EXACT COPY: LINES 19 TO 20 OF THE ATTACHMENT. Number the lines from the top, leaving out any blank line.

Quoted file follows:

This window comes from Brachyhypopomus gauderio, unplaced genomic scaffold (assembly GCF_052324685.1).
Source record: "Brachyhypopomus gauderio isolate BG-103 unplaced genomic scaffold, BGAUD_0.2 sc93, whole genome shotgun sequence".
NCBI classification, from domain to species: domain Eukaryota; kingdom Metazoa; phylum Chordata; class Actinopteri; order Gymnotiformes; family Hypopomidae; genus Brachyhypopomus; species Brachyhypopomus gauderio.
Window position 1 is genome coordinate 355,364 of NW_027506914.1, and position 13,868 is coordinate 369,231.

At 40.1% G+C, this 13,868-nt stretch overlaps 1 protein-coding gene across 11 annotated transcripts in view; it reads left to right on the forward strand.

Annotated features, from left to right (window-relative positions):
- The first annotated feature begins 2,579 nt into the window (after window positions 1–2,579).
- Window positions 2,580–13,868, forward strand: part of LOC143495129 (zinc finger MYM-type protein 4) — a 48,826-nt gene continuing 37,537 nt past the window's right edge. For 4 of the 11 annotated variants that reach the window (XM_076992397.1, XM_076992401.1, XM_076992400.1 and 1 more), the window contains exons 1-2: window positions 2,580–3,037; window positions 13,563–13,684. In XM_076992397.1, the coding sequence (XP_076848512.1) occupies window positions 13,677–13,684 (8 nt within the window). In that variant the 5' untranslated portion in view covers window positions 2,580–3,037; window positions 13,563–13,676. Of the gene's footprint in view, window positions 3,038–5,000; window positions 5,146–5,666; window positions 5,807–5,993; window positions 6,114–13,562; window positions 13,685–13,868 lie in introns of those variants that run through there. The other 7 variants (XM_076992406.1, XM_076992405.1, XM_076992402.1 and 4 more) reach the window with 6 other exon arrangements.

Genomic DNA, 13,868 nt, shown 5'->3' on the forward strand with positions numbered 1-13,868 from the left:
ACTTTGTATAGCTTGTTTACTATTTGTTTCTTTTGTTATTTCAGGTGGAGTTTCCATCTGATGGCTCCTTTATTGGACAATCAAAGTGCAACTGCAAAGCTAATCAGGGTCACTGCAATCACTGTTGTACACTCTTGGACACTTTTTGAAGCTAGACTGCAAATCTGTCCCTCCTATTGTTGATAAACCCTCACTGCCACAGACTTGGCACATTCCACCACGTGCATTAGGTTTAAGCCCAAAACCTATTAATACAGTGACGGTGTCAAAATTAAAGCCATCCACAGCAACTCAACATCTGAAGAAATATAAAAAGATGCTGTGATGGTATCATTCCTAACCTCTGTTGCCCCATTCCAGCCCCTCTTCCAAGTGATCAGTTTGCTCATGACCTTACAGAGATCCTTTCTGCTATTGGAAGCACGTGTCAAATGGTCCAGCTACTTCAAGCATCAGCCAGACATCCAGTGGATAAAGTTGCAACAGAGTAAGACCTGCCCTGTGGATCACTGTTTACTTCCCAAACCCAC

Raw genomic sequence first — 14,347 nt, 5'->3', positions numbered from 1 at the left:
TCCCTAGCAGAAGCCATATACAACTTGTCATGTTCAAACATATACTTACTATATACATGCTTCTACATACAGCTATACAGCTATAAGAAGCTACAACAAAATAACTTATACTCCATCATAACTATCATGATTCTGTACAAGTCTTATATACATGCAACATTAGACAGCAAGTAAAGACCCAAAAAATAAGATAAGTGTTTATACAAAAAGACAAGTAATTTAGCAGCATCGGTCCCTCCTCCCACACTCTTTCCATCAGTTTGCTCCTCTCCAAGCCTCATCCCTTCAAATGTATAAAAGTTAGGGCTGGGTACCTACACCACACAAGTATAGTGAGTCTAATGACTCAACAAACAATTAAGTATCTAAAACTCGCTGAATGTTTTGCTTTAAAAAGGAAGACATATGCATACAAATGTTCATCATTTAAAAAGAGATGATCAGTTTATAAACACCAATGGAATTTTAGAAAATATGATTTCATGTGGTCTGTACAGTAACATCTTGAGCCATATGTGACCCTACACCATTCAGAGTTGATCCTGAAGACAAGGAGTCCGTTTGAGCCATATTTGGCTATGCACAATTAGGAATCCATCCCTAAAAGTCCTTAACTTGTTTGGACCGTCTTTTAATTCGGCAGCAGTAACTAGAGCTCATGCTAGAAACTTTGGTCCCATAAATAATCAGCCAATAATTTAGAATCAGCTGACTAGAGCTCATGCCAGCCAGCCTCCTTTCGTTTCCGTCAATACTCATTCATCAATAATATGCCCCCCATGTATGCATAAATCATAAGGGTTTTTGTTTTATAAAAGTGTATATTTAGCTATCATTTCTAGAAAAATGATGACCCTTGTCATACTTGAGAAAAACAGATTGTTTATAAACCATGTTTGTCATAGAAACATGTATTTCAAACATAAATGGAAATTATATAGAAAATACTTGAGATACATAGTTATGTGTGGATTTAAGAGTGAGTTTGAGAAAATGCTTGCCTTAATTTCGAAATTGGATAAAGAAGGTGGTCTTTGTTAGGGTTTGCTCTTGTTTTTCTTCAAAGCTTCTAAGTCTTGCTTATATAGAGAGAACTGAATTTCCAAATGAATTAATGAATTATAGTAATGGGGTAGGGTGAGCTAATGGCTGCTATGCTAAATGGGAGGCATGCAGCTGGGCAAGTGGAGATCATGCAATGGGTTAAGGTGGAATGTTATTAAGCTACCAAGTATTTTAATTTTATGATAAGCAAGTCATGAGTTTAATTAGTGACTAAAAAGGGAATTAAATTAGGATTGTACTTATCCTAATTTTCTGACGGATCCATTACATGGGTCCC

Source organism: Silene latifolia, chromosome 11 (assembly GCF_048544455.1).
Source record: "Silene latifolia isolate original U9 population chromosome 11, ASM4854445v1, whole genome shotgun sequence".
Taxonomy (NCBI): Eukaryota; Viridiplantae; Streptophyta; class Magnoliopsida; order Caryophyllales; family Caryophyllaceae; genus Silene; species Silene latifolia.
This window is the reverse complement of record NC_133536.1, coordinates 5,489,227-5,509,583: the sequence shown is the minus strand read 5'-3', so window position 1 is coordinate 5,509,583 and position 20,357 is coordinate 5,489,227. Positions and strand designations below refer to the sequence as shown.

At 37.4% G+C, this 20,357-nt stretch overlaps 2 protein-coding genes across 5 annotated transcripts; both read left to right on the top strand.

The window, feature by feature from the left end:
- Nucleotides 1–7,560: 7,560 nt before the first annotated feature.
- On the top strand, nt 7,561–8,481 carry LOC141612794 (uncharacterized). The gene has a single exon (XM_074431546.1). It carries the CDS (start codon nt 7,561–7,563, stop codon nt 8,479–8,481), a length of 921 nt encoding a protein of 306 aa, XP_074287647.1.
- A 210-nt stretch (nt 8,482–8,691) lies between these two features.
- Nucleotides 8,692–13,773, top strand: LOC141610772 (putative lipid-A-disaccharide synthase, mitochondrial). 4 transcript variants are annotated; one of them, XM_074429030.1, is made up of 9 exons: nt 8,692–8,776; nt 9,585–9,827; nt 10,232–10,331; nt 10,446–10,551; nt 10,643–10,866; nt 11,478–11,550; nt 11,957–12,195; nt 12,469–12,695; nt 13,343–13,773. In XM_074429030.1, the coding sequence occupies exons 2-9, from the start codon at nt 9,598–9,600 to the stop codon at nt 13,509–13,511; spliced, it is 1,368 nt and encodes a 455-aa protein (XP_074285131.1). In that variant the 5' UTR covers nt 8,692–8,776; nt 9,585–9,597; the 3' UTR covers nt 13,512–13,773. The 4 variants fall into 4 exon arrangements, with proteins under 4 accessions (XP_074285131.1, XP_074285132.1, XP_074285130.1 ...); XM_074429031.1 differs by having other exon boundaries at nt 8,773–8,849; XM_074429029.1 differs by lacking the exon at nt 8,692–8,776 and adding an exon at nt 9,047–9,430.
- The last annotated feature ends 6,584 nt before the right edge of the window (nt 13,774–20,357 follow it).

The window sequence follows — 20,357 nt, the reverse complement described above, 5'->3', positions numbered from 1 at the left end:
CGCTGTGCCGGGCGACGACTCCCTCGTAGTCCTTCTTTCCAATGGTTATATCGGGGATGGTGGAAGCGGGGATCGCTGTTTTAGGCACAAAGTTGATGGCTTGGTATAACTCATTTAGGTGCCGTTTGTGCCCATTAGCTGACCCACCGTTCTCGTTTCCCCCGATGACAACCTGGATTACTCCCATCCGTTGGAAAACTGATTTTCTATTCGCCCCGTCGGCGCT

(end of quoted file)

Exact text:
- Nucleotides 1–7,560: 7,560 nt before the first annotated feature.
- On the top strand, nt 7,561–8,481 carry LOC141612794 (uncharacterized). The gene has a single exon (XM_074431546.1). It carries the CDS (start codon nt 7,561–7,563, stop codon nt 8,479–8,481), a length of 921 nt encoding a protein of 306 aa, XP_074287647.1.